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Welcome to the Department of Criminology and Criminal Justice

The department offers bachelors programs through the College of Arts and Sciences and the Honors College, and a Master of Arts in the School of Urban Affairs and Public Policy.

The study of crime and justice is complex as researchers, practitioners, and policy makers tackle issues of policing strategies, corrections, capital punishment, violence, gangs, addiction, and international crime. The University of Memphis emphasizes research, scholarship, service and community outreach.

Our faculty provides outstanding instruction on the causes of crime, intervention strategies, program evaluation and issues of social justice. Members of our faculty have received national recognition for their work, obtained a wide range of research grants, engaged in national and international outreach and service, and have won a number of teaching and advising awards at the University.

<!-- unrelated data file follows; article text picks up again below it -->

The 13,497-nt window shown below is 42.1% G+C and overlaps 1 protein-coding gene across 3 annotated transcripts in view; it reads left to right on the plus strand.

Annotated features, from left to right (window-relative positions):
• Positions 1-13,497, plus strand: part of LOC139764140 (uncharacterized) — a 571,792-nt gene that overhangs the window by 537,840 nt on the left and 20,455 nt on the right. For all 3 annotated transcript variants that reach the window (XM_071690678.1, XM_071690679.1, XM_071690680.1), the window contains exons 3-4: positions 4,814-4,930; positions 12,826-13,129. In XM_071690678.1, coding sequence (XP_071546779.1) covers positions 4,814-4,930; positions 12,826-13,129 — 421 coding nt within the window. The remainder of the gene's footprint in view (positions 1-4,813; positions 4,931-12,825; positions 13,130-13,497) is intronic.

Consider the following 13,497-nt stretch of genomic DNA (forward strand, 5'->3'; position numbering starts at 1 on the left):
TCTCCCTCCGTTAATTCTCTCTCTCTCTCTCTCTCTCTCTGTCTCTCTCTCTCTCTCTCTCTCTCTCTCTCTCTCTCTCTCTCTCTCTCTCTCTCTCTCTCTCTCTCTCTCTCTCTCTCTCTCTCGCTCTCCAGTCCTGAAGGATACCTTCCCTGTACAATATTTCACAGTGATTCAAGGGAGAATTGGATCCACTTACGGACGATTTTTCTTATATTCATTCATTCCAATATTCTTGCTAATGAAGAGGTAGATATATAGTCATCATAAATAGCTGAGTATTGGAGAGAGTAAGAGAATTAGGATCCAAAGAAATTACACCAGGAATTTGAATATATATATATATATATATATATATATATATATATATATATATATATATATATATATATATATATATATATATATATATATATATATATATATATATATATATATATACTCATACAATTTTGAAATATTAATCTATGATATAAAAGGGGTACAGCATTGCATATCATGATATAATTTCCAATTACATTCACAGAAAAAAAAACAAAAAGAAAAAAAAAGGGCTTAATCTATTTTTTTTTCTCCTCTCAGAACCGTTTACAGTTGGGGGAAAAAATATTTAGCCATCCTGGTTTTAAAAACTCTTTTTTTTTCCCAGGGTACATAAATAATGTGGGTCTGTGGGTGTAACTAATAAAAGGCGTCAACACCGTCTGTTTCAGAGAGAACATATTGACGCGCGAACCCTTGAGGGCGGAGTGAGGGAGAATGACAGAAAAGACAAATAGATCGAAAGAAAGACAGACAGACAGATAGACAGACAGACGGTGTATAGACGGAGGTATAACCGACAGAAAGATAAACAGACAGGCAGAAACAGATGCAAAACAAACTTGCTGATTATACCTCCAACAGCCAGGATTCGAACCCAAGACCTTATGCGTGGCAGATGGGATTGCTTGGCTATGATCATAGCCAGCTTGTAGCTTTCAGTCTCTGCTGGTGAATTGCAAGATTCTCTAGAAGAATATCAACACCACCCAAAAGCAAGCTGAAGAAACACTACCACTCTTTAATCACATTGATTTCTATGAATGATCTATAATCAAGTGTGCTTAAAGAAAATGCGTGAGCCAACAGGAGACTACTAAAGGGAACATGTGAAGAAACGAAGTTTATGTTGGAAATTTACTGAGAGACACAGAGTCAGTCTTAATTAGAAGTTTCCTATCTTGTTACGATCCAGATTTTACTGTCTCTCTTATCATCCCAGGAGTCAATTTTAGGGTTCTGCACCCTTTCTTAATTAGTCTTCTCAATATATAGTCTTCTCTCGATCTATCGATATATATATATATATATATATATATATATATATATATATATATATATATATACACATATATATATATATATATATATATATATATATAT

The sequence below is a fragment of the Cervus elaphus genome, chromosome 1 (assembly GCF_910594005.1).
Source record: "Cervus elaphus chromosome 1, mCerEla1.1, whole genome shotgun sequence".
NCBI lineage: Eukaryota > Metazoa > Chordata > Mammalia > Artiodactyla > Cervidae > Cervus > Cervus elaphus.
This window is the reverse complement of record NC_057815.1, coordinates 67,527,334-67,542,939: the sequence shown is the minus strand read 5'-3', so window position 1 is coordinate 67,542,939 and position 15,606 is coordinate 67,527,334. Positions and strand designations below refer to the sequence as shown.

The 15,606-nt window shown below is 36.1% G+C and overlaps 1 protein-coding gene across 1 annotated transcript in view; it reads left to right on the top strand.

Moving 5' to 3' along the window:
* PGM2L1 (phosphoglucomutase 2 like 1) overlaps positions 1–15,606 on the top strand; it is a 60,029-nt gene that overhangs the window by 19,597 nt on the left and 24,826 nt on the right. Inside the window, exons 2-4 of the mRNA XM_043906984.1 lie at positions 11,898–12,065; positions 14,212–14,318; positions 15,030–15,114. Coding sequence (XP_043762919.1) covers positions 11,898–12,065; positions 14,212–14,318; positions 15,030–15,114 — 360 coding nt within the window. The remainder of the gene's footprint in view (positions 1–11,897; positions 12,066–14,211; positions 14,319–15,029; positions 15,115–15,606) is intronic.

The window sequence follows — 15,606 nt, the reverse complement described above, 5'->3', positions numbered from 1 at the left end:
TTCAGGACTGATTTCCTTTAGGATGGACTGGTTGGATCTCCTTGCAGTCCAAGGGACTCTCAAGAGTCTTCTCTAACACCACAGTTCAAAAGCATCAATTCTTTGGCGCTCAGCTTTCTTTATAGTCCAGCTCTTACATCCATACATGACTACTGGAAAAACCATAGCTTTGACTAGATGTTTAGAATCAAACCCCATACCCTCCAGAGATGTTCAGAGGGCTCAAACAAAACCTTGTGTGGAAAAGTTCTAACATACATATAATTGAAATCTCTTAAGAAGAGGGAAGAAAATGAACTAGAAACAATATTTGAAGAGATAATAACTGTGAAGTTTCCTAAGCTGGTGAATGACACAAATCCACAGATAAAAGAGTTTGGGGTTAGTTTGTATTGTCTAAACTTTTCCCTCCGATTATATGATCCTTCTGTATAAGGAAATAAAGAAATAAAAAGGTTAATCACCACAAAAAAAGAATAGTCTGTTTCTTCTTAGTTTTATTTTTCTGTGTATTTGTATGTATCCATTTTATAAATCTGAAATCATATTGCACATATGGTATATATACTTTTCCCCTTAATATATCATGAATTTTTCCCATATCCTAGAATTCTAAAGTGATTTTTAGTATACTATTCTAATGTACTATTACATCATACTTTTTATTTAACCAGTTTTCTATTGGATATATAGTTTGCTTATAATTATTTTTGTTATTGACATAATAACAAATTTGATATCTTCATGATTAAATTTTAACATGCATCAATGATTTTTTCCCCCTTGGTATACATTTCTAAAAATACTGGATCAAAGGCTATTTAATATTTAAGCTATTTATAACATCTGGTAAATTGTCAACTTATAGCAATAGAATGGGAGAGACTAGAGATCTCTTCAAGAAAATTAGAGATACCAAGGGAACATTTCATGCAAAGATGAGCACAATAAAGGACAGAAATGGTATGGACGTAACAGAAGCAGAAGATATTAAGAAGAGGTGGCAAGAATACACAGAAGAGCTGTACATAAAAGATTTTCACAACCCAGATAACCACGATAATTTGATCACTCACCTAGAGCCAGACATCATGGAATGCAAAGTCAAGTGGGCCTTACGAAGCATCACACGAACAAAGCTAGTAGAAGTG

Lenard Wells

I am saddened to announce the passing of Dr. Lenard Wells on Saturday, March 21, 2020.

During his tenure at the University of Memphis as an instructor in the Department of Criminology and Criminal Justice, Dr. Wells touched the lives of many students. He was well known for his compassion and dedication to the impartation of knowledge and providing guidance to his students regarding their future careers and life. 

Dr. Wells was an insightful instructor, a researcher and a supportive colleague in the department. Many students benefited from his leadership as he worked tirelessly in creating the ”Mock Crime Scene” and perfecting the “Mock Law Enforcement Interview Board.” It was a rarity not to observe students in his office seeking his sage advice.

Dr. Wells began his career with the University of Memphis in 2013 as an instructor of criminal justice. Prior to his arrival at the University, he was appointed by then Gov. Tommy Thompson of Wisconsin to serve as the Parole Board Chief. Dr. Wells was also a retired lieutenant with the Milwaukee Police Department after an illustrious 30-year career.

His untimely passing will leave an indelible void for some time to come. He will be sorely missed by his family, students and colleagues.

Sincerely,

KB Turner, Chair, Department of Criminology & Criminal Justice